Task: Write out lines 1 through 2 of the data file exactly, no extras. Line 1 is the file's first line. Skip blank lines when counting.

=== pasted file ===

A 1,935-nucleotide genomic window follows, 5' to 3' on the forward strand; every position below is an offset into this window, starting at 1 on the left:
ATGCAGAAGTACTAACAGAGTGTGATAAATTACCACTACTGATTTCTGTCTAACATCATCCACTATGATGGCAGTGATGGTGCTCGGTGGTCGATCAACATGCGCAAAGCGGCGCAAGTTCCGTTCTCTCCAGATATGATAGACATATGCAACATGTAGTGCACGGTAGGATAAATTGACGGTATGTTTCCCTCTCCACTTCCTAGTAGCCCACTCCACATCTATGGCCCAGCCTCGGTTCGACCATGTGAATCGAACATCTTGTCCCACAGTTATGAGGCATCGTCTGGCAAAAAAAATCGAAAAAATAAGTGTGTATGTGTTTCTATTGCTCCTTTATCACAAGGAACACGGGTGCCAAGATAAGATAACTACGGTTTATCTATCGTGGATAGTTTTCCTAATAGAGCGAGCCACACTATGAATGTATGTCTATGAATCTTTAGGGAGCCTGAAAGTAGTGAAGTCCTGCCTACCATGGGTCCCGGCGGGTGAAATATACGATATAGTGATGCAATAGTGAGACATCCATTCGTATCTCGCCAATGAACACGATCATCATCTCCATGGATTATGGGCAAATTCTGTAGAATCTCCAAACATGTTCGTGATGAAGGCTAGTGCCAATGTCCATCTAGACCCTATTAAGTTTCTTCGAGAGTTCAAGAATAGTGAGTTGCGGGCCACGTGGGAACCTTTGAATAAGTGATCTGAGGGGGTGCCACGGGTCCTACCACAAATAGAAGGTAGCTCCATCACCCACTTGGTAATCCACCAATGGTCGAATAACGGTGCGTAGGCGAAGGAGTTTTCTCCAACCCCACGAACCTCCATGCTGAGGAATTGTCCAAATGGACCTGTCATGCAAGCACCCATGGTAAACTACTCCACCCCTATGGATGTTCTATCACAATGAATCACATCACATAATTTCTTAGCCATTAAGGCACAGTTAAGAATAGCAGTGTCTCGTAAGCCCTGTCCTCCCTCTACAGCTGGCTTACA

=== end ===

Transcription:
A 1,935-nucleotide genomic window follows, 5' to 3' on the forward strand; every position below is an offset into this window, starting at 1 on the left:
ATGCAGAAGTACTAACAGAGTGTGATAAATTACCACTACTGATTTCTGTCTAACATCATCCACTATGATGGCAGTGATGGTGCTCGGTGGTCGATCAACATGCGCAAAGCGGCGCAAGTTCCGTTCTCTCCAGATATGATAGACATATGCAACATGTAGTGCACGGTAGGATAAATTGACGGTATGTTTCCCTCTCCACTTCCTAGTAGCCCACTCCACATCTATGGCCCAGCCTCGGTTCGACCATGTGAATCGAACATCTTGTCCCACAGTTATGAGGCATCGTCTGGCAAAAAAAATCGAAAAAATAAGTGTGTATGTGTTTCTATTGCTCCTTTATCACAAGGAACACGGGTGCCAAGATAAGATAACTACGGTTTATCTATCGTGGATAGTTTTCCTAATAGAGCGAGCCACACTATGAATGTATGTCTATGAATCTTTAGGGAGCCTGAAAGTAGTGAAGTCCTGCCTACCATGGGTCCCGGCGGGTGAAATATACGATATAGTGATGCAATAGTGAGACATCCATTCGTATCTCGCCAATGAACACGATCATCATCTCCATGGATTATGGGCAAATTCTGTAGAATCTCCAAACATGTTCGTGATGAAGGCTAGTGCCAATGTCCATCTAGACCCTATTAAGTTTCTTCGAGAGTTCAAGAATAGTGAGTTGCGGGCCACGTGGGAACCTTTGAATAAGTGATCTGAGGGGGTGCCACGGGTCCTACCACAAATAGAAGGTAGCTCCATCACCCACTTGGTAATCCACCAATGGTCGAATAACGGTGCGTAGGCGAAGGAGTTTTCTCCAACCCCACGAACCTCCATGCTGAGGAATTGTCCAAATGGACCTGTCATGCAAGCACCCATGGTAAACTACTCCACCCCTATGGATGTTCTATCACAATGAATCACATCACATAATTTCTTAGCCATTAAGGCACAGTTAAGAATAGCAGTGTCTCGTAAGCCCTGTCCTCCCTCTACAGCTGGCTTACA